Djokovic routs Granollers, into US Open quarters
NEW YORK -- For about 45 minutes Tuesday, Novak Djokovic couldn't miss and his opponent couldn't find anywhere to hide.
Showing the sort of beginning-to-end focus he'll need to win the U.S. Open, top-seeded Djokovic strung together 13 straight games to close out a 6-3, 6-0, 6-0 thrashing of Marcel Granollers and advance to his 18th straight Grand Slam quarterfinal.
"Today, second and third set have been some of the best tennis that I've played on Arthur Ashe in my career," said Djokovic, who has made the final here the last three years and won it in 2011.
"It all comes at a great time for me. It was something I was wishing to be more aggressive as the tournament progresses and to be able to stay committed to play every point, to win every point, regardless of the score."
The match took all of 79 minutes against Granollers, who was on court for nearly 3½ hours two days before in a five-set win over Tim Smyczek.
"Even if I go three sets in the three matches before, is difficult to beat Nole," Granollers said. "It's a very difficult match for me."
Over the final two sets, Djokovic had embarrassingly large advantages in points (50-15) and winners (22-3), and he even won on 21 of 22 moves up to net, which isn't his normal style.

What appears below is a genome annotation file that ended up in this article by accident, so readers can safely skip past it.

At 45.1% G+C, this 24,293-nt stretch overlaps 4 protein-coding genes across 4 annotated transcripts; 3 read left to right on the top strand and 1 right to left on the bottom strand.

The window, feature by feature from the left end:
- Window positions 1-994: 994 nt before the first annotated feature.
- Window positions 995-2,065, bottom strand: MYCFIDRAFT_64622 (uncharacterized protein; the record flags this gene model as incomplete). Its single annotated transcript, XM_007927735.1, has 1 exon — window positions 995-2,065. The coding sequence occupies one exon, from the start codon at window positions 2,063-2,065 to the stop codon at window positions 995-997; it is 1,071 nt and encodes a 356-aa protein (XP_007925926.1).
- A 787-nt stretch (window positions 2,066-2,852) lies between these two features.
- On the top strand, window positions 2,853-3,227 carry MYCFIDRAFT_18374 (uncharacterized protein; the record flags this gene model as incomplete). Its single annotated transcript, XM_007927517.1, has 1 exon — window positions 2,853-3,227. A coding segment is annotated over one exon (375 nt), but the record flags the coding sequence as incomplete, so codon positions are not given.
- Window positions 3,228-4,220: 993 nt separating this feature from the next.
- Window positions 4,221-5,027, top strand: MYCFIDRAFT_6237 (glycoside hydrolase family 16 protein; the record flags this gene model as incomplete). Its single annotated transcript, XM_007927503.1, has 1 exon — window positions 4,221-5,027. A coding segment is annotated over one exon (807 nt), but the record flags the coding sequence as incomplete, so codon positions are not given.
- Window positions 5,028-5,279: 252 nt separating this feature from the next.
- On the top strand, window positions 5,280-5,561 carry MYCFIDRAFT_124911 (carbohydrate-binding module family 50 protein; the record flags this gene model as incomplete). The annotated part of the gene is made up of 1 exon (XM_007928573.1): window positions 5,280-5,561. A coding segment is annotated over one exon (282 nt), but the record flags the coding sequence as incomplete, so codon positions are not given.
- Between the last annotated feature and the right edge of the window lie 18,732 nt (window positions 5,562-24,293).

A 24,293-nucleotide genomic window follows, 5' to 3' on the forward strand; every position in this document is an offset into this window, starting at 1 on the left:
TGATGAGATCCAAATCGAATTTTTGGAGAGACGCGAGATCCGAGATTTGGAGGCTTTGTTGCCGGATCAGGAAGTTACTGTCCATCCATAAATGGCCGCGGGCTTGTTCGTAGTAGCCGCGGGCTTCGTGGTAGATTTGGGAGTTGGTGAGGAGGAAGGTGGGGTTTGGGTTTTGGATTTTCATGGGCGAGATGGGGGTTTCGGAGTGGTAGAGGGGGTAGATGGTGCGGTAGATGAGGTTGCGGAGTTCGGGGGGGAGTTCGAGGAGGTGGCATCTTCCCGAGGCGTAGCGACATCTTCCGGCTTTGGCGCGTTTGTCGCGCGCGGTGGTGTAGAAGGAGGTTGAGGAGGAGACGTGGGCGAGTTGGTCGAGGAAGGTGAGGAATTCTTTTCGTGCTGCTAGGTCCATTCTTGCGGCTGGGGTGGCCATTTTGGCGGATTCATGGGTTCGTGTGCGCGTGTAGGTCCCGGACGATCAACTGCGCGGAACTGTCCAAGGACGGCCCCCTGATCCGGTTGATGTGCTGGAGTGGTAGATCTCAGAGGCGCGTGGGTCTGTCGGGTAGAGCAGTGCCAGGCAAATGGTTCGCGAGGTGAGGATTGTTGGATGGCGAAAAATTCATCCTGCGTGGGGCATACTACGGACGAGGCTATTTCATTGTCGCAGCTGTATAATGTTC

"That's one of the things on the practice agenda," Djokovic said.
It looked and felt like practice, with Granollers playing the part of the hitting partner.
He lost the first 25 points on Djokovic's serve. When he finally broke through, to make it 15-15 in the third game of the second set, the Spaniard acknowledged the win by lifting his index finger and signaling to his players' box.
"Nothing was working for me to even think I could have turned it around," Granollers said. "He was just too good."
Granollers only got 48 percent of his first serves in, which took away any chance he had of making this a competitive match.
"That's too little playing against the number one in the world," he said.
Djokovic has spent a total of 5 hours, 42 minutes on court without dropping a set. He has lost more than three games in any single set only once, against Benjamin Becker, who actually had a pair of set points in the first set of their second-round match, but lost them both.
Djokovic's next opponent is Mikhail Youzhny, who will also be coming off a five-setter that lasted two minutes short of four hours.
Advantage, Djokovic. What's new?
"It's all coming together for me right now," he said. "I'm aware of the fact that as the tournament goes on I'm going to have bigger challenges, better quality players, higher ranked players, but I'm ready for that challenge. I look forward to it."
Copyright 2013 by The Associated Press
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